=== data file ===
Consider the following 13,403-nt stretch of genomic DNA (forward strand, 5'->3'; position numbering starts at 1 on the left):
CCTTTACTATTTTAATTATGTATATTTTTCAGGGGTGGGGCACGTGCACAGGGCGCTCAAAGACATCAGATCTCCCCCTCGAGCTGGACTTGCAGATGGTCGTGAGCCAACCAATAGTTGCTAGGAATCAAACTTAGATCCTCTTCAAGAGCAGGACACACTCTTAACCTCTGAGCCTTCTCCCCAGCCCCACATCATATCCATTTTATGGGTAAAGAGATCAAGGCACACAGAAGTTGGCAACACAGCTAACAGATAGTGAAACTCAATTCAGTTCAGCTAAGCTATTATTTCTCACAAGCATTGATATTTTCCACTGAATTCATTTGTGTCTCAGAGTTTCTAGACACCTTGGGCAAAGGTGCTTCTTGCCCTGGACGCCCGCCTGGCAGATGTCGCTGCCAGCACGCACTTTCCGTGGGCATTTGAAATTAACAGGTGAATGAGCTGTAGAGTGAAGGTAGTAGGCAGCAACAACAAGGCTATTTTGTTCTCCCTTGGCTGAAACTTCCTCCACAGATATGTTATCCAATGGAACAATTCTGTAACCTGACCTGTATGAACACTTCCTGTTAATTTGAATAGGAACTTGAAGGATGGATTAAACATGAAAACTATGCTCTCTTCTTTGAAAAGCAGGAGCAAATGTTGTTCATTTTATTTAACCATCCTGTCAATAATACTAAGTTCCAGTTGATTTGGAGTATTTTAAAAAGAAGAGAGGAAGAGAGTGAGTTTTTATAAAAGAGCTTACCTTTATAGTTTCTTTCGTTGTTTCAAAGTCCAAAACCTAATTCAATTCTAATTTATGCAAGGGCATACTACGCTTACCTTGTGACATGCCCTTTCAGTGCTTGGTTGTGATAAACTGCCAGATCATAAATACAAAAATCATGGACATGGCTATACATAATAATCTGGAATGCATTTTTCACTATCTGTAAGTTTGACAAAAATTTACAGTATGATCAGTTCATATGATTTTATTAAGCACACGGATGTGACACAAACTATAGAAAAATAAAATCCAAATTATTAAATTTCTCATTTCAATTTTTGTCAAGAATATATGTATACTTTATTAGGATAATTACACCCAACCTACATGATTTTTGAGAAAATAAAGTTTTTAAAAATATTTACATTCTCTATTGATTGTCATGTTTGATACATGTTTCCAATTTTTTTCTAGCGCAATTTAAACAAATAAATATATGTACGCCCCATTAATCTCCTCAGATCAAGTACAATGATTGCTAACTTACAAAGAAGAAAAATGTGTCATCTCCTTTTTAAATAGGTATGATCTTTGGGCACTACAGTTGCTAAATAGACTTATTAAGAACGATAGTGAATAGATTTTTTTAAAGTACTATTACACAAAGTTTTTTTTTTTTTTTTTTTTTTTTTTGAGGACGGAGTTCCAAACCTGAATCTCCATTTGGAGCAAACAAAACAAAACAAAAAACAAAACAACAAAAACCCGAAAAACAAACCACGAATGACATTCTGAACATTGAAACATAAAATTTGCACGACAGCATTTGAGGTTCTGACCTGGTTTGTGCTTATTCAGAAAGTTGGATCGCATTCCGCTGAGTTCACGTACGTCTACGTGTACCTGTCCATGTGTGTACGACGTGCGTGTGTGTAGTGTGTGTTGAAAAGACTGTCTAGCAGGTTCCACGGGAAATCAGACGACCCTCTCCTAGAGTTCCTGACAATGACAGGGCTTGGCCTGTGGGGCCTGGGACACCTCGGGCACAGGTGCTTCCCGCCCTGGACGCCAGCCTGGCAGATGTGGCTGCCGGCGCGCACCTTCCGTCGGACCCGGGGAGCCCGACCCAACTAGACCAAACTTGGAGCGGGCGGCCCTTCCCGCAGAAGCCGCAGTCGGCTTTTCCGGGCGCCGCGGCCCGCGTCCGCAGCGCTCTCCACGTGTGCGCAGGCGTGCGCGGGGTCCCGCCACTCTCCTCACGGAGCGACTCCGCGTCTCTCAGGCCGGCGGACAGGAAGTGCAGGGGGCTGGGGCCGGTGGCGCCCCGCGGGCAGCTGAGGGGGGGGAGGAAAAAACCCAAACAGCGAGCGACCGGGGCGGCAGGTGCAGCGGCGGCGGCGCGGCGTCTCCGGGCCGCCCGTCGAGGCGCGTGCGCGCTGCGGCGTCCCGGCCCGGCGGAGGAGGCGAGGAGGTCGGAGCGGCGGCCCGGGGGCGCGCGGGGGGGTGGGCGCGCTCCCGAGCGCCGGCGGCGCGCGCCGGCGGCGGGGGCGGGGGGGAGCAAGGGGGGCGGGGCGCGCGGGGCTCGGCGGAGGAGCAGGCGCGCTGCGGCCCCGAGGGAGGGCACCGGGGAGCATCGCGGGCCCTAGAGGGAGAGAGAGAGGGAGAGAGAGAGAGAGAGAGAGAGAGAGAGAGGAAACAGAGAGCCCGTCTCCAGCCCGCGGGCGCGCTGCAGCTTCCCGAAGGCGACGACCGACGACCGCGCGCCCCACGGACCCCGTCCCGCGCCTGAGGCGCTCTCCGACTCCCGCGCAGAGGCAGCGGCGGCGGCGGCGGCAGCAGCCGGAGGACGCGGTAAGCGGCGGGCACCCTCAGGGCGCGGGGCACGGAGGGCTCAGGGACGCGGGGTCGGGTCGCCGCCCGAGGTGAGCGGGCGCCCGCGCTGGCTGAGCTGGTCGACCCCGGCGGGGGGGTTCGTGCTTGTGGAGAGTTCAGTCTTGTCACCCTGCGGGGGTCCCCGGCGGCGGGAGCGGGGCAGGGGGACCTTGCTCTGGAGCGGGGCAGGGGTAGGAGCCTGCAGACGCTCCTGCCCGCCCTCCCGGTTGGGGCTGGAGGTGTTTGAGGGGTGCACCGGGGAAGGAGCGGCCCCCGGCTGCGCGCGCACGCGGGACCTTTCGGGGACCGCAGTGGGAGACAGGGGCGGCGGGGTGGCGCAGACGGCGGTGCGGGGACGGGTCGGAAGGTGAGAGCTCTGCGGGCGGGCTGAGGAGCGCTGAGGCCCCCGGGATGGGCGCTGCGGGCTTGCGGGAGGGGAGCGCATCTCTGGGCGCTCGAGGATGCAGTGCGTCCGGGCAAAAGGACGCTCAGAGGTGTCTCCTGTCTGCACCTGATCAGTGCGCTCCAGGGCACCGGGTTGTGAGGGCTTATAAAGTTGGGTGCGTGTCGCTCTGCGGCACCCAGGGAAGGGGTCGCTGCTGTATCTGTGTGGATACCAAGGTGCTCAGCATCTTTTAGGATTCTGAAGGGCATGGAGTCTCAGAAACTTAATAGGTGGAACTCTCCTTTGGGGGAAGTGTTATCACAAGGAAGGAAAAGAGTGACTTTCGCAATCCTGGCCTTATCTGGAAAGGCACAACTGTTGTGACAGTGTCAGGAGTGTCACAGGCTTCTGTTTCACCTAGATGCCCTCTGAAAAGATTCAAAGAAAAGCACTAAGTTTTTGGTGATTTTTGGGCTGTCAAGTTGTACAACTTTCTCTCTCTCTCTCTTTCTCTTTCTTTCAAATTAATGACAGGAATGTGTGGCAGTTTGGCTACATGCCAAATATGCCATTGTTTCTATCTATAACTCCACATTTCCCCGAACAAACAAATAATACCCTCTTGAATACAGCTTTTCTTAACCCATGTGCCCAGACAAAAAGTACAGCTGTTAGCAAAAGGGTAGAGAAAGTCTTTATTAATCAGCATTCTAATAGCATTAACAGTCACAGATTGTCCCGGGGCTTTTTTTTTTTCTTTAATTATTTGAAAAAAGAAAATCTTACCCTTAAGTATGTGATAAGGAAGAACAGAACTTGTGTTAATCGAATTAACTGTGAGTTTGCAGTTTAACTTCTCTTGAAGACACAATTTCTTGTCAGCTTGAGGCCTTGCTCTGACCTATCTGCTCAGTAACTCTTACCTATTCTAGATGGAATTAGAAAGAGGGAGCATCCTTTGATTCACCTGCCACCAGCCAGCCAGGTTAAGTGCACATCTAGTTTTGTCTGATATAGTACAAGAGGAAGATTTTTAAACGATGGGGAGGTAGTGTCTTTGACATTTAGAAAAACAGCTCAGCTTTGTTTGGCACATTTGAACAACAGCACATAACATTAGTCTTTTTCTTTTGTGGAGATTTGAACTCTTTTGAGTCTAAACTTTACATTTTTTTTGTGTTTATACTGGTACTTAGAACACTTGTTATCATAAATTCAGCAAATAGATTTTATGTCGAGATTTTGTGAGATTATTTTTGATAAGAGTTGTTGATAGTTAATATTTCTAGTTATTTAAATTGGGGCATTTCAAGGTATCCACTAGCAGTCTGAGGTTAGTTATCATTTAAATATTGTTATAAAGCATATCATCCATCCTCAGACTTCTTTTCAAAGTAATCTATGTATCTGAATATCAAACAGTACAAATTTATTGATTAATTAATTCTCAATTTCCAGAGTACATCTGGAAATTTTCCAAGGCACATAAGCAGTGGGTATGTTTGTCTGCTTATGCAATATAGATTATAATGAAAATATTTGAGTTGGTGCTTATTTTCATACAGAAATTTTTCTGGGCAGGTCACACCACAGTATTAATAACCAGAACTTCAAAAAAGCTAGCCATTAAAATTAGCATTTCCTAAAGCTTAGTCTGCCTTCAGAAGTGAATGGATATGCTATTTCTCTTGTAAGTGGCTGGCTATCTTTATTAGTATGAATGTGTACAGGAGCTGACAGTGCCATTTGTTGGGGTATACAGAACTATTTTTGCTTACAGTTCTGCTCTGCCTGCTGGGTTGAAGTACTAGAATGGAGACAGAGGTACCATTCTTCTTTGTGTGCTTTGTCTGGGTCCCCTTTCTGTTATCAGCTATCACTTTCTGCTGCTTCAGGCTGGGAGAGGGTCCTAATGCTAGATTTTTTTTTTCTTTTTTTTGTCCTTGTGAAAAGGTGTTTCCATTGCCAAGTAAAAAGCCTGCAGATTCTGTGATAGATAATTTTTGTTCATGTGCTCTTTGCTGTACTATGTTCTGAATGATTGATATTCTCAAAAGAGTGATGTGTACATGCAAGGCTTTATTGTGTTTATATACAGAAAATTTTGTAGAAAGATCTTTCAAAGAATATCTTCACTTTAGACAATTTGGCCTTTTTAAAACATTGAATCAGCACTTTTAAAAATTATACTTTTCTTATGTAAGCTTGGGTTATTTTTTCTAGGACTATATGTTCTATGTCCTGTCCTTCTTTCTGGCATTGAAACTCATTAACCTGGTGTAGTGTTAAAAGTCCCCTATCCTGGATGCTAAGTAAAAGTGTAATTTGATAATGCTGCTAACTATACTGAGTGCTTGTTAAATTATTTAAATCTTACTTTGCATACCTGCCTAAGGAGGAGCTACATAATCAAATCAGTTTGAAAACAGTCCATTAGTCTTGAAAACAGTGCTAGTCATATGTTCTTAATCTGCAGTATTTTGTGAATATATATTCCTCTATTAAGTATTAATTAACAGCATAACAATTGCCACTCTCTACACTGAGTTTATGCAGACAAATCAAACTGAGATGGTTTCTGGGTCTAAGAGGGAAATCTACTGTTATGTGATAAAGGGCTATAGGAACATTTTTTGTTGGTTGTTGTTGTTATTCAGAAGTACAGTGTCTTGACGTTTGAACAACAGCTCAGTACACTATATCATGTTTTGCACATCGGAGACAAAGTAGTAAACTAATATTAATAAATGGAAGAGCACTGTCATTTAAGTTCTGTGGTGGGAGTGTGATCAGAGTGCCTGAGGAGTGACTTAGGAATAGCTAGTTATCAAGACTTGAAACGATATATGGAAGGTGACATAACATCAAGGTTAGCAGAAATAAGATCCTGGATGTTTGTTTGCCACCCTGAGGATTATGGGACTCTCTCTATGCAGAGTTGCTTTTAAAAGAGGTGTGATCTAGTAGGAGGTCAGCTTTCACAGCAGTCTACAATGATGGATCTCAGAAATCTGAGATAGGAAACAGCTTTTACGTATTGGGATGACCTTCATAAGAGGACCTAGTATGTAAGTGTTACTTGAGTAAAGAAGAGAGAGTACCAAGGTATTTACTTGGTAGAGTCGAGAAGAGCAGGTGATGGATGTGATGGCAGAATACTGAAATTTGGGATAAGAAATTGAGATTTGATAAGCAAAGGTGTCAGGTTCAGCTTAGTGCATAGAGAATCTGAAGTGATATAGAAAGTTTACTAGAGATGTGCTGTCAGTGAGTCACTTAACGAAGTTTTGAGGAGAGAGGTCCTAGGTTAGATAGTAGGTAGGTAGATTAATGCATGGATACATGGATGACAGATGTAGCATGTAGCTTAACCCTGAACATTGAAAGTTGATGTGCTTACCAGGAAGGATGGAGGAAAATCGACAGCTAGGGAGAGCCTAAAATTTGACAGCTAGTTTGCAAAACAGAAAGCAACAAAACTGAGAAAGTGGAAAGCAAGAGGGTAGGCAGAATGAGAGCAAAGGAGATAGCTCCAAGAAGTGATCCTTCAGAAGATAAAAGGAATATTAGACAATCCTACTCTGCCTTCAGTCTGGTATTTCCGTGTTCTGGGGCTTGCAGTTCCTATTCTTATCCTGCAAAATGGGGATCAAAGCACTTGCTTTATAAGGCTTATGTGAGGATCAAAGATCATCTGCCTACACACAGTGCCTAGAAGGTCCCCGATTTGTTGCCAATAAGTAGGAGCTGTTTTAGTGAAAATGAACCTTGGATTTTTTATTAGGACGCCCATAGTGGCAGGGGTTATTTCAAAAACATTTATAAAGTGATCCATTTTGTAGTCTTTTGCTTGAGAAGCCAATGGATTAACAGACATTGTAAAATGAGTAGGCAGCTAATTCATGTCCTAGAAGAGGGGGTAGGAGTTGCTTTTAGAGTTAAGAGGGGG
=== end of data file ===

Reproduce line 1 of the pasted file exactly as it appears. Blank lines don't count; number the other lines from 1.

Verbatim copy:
Consider the following 13,403-nt stretch of genomic DNA (forward strand, 5'->3'; position numbering starts at 1 on the left):